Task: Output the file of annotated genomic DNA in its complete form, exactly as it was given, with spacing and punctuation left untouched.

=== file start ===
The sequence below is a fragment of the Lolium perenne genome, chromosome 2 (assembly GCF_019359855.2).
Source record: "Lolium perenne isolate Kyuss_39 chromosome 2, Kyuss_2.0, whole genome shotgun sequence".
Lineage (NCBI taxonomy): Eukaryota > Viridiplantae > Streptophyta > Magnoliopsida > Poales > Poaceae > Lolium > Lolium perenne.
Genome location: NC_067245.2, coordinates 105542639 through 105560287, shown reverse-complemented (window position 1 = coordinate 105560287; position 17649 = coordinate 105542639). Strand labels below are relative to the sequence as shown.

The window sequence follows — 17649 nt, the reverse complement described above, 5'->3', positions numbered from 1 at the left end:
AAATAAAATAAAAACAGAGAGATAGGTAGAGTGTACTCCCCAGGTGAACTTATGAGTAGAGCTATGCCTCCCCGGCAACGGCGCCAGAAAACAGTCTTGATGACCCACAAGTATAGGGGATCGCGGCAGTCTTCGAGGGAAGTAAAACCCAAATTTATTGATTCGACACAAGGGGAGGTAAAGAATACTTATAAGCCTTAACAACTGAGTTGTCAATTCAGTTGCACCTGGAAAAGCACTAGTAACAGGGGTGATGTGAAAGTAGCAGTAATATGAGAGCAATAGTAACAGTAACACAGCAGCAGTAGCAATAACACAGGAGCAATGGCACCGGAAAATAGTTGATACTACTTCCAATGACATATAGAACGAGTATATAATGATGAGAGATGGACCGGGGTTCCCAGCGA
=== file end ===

The sequence below is a fragment of the Lolium perenne genome, chromosome 2 (assembly GCF_019359855.2).
Source record: "Lolium perenne isolate Kyuss_39 chromosome 2, Kyuss_2.0, whole genome shotgun sequence".
Lineage (NCBI taxonomy): Eukaryota > Viridiplantae > Streptophyta > Magnoliopsida > Poales > Poaceae > Lolium > Lolium perenne.
Genome location: NC_067245.2, coordinates 105542639 through 105560287, shown reverse-complemented (window position 1 = coordinate 105560287; position 17649 = coordinate 105542639). Strand labels below are relative to the sequence as shown.

The window sequence follows — 17649 nt, the reverse complement described above, 5'->3', positions numbered from 1 at the left end:
AAATAAAATAAAAACAGAGAGATAGGTAGAGTGTACTCCCCAGGTGAACTTATGAGTAGAGCTATGCCTCCCCGGCAACGGCGCCAGAAAACAGTCTTGATGACCCACAAGTATAGGGGATCGCGGCAGTCTTCGAGGGAAGTAAAACCCAAATTTATTGATTCGACACAAGGGGAGGTAAAGAATACTTATAAGCCTTAACAACTGAGTTGTCAATTCAGTTGCACCTGGAAAAGCACTAGTAACAGGGGTGATGTGAAAGTAGCAGTAATATGAGAGCAATAGTAACAGTAACACAGCAGCAGTAGCAATAACACAGGAGCAATGGCACCGGAAAATAGTTGATACTACTTCCAATGACATATAGAACGAGTATATAATGATGAGAGATGGACCGGGGTTCCCAGCGA